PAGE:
Ken Sunshine, a veteran New York public relations executive, suggested to the Washington Post that the fight could turn out to be good for both Palin and Letterman.
"Letterman is a master of this, and he's milking it for all it's worth," Sunshine said, citing similar ratings-boosting "feuds" that Letterman has engaged in with Sen. John McCain and Oprah Winfrey. "But people often underestimate (Palin) and underestimate her following. She's exploiting this very smartly. She's speaking to her core base that feels maligned. ... It's extraordinary that she can bring this off."
"Poor Mitt Romney. He's probably wondering, 'Where do I get some of this?' "
IDEOLOGICAL OR PRAGMATIC?
Palin also ripped Obama on her trip, saying his policies since taking office were sending the nation toward socialism. She told Fox News host Sean Hannity she's not happy oil prices are rising because "the fewer dollars that the state of Alaska government has, the fewer dollars we spend, and that's good for our families and the for the private sector."
John Bitney, a high school classmate of Palin's who was a political adviser on her 2006 campaign for governor, said he sees parallels now with Palin's past runs for office.
"It's very similar to her two previous runs for office in that she starts off working the more conservative right wing base to establish herself and build a network, an activist base involved in her campaign," he said. "Once you get established as a viable candidate, you have to then begin to broaden your message to win. You just can't stay stuck over on that end of the spectrum."
Is Palin more ideological or pragmatic as a campaigner?
"Going back to the mayor's race, going back to the governor's race, going back to the city council and going back to the Wasilla High basketball court, she likes to win," said Bitney, who worked in the governor's office as legislative director after her election. He had a split with Palin and is now an aide to Rep. John Harris, R-Valdez.
Palin was not considered an especially partisan governor before she was chosen as the vice presidential nominee, and often got along better with the Democrats in the Legislature than the Republicans. Bitney noted that she didn't push social conservative issues when he worked for her during her first year as governor. She vetoed a bill that sought to block the state from giving public employee benefits like health insurance to same-sex couples, saying it was unconstitutional.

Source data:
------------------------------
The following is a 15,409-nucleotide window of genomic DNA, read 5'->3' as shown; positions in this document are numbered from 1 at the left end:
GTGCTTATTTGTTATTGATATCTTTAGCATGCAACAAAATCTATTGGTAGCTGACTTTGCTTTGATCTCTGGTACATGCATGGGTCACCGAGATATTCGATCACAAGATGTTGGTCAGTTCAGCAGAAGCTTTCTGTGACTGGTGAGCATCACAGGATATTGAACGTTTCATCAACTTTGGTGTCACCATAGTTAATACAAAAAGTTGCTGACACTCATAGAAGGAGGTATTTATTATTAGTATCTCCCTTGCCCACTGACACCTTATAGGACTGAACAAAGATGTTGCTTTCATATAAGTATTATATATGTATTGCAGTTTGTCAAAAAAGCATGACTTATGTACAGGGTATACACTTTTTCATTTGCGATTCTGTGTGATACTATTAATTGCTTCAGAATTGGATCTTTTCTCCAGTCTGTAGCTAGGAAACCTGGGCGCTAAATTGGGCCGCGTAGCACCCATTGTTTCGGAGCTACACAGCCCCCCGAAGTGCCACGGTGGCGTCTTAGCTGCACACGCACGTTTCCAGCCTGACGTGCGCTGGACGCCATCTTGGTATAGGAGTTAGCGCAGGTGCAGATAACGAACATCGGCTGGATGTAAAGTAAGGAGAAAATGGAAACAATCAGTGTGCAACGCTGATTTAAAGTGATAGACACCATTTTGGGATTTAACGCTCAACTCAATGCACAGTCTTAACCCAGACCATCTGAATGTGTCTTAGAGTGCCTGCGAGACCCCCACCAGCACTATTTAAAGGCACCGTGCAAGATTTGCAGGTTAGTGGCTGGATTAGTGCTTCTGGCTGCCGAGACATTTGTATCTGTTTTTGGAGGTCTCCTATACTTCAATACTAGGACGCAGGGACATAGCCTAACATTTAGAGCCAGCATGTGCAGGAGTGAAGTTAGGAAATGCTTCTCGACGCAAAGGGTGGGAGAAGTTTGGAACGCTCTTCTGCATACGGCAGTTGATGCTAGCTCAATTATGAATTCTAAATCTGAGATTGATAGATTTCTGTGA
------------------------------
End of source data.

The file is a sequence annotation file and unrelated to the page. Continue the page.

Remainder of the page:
OPINIONS VARY ON HER CHANCES
Dowd, the former Bush and Schwarzenegger adviser, believes Palin was mishandled and inexperienced when she ran for vice president last year and was a drag on the ticket. But she can rebound, he said, offering the example of Hillary Clinton, a polarizing figure who recast her image and almost became president.
"It takes time, though, and Governor Palin has to be careful about being in too much of a hurry," he said.
The University of Virginia's Sabato said Palin has clearly made a decision to stoke the Republican Party's base and worry later about broader appeal. That is not a bad strategy, he said, and the general election will be more about Obama's popularity at the time than anything else. But he is doubtful that Palin could pull it off.
"Yes, there are many very conservative GOP base voters who would cast a ballot for her, but that's not enough, even for the nomination. She would have to convince Republican activists that she could actually win in November. And she may deserve a Nobel Prize if she can accomplishment that," Sabato said.
Palin supporters vigorously disagree with that kind of talk. They're committed to promoting her, with their energy seeming to only grow in the months since the November election.
Greg Mueller, a national Republican consultant, said Palin has a huge grass-roots network and will have no problem raising money.
He said Palin is a "softer version of Margaret Thatcher." She can unite the social, limited-government and foreign policy conservatives, he said, and could be just what the voters are looking for after they are disillusioned with the Obama years.
"The more she is attacked by the Washington establishment and elite media and people like David Letterman, the more people are going to come out and support her," he said.
He suggested Palin follow a Ronald Reagan model, leaving Alaska when appropriate, giving speeches in smaller towns and talking to local press.
"Katie Couric doesn't have a lot of fans in Des Moines, Iowa, and Manchester, New Hampshire," Mueller said. "Sarah Palin does."
Read Sean Cockerham on our Alaska Politics blog (adn.com/alaskapolitics) or call him at 257-4344.
By SEAN COCKERHAM